Discovery Networks have generated controversy in recent years for airing faux documentaries with sketchy disclaimers, although the inflated ratings have usually compensated for any critical tongue-lashings. So “The Secret Santa,” a movie designed to resemble an investigative piece, provokes mixed feelings, serving up holiday schmaltz in a package that might actually trick someone who tunes in partway through into believing that they’re seeing some kind of expose proving the existence of Santa Claus. While the intentions might be nice, doing the equivalent of a found footage Hallmark Christmas movie still seems to warrant inclusion on the “naughty” list.
Following in the footsteps of sister networks Discovery and Animal Planet, TLC, which long ago dispensed with the “learning” part of its original name, has tapped the producers of earlier “Mermaids” specials, which employed similar techniques to beguile the gullible. In that case, the premise was that a fish-like strain of man had evolved in the oceans, bearing scant resemblance to the musical species that has made a fortune for Disney.
Here, the “story” is told through a local reporter in Phoenix who begins tracking the work of a Good Samaritan named Lucas A. Nast, a bearded fellow who, her investigation shows, not only has appeared all over helping families around the holidays, but has done so over a period spanning decades, looking ageless as well.
Despite efforts to sustain the charade with grainy and shaky video, the makers of “Secret Santa” can’t maintain the ruse without a few cheats, such as interview accounts of what happened — reindeer mysteriously popping up in a little girl’s yard — that incorporate video as the flashback events are told. So that cop just happened to have someone filming him on the morning he made his astonishing discovery.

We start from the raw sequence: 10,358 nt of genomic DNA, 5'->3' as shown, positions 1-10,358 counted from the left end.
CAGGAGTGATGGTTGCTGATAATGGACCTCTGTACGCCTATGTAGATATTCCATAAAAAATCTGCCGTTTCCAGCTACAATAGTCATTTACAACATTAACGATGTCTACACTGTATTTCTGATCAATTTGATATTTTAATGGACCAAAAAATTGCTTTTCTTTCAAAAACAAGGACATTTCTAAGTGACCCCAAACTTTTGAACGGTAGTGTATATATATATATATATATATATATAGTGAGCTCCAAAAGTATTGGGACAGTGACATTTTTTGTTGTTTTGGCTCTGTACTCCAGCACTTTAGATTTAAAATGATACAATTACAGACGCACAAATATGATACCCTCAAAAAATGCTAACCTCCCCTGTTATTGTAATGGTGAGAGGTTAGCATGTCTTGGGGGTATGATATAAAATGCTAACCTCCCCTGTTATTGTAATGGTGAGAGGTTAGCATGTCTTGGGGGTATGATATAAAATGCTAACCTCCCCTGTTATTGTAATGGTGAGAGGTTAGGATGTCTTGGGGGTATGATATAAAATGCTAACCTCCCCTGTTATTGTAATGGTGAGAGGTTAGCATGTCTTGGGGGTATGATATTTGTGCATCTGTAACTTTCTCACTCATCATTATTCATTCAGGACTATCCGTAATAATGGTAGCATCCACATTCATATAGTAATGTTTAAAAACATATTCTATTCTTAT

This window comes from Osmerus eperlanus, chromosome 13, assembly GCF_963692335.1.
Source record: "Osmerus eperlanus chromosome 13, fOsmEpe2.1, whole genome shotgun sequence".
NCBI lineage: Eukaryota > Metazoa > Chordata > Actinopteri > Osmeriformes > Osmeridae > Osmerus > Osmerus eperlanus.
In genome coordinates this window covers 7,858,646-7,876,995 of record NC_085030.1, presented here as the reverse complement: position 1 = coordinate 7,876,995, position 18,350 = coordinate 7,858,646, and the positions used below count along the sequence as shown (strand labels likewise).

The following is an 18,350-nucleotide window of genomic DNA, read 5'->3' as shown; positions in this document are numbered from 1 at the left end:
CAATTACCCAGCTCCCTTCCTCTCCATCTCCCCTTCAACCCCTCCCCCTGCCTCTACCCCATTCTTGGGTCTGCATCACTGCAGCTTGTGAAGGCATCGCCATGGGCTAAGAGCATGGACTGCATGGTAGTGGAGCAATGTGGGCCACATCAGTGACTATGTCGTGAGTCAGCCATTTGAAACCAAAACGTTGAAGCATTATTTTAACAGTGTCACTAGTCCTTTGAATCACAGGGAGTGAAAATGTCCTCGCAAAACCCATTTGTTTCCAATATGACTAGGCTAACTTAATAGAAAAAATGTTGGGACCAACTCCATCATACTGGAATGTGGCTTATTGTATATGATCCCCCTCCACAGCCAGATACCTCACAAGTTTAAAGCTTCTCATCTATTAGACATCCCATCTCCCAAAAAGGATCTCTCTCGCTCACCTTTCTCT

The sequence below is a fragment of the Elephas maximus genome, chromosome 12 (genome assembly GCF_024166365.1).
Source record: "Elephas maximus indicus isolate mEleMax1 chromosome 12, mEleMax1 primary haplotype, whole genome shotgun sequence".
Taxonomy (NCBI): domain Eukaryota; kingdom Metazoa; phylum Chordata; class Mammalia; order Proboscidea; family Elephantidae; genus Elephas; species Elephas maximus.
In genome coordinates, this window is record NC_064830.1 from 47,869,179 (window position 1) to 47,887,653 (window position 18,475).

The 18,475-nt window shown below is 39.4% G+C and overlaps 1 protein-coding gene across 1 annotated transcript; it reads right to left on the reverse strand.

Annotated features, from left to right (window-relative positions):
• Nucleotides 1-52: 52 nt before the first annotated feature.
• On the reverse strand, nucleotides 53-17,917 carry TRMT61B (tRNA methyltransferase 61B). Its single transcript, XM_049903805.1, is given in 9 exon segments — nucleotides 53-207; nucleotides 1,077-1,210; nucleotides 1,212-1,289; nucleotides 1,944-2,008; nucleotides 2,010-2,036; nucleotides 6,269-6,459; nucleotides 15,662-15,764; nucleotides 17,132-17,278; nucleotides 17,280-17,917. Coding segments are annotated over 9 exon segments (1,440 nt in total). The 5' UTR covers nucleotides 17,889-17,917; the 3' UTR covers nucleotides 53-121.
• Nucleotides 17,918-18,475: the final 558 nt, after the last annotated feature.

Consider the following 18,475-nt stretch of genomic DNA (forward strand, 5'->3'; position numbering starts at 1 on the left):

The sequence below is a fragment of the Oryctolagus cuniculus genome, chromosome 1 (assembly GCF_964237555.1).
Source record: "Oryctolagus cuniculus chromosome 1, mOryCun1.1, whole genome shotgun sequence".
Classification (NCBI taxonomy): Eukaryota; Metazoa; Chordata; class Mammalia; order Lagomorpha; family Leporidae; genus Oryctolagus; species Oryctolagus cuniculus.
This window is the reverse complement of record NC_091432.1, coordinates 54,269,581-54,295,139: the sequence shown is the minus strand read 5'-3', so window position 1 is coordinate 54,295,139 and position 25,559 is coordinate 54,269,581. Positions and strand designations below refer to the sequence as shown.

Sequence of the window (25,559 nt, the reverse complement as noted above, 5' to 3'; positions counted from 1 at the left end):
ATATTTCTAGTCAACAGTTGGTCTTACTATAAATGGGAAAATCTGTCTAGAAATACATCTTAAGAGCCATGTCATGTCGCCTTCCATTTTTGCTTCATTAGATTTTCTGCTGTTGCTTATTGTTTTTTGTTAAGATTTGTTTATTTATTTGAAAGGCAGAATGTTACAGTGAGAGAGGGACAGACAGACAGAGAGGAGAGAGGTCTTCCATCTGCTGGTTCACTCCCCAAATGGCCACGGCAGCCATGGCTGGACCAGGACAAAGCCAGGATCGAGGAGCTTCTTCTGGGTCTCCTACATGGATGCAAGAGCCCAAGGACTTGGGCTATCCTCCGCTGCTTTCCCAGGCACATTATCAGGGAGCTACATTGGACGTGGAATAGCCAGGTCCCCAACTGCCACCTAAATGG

Meanwhile, Nast’s do-gooding tends to be of the beer-commercial variety, ranging from introducing a couple to the child they sponsored to helping a soldier get home in time for Christmas.
It’s harmless in theory, but still cause for a bit of queasiness because of the trend it represents, airing on a channel that specializes in programming devoted to the extreme and bizarre. Therein lies the difference between consciously going to a theater to see “The Blair Witch Project” and potentially stumbling onto something while channel-surfing for “Sister Wives” or “Breaking Amish” — especially when you consider that some people really did take “Mermaids” seriously.
The actors (none of whom, incidentally, receive credit for their work) hold up their end with conviction, and the message, ultimately, is of the “Yes, Virginia” variety, which should temper any browbeating. Plus, there’s that whole “spirit of the season” thing.
Yet even being charitable, “Secret Santa” is more humbug, from a network that has filled plenty of stockings with it.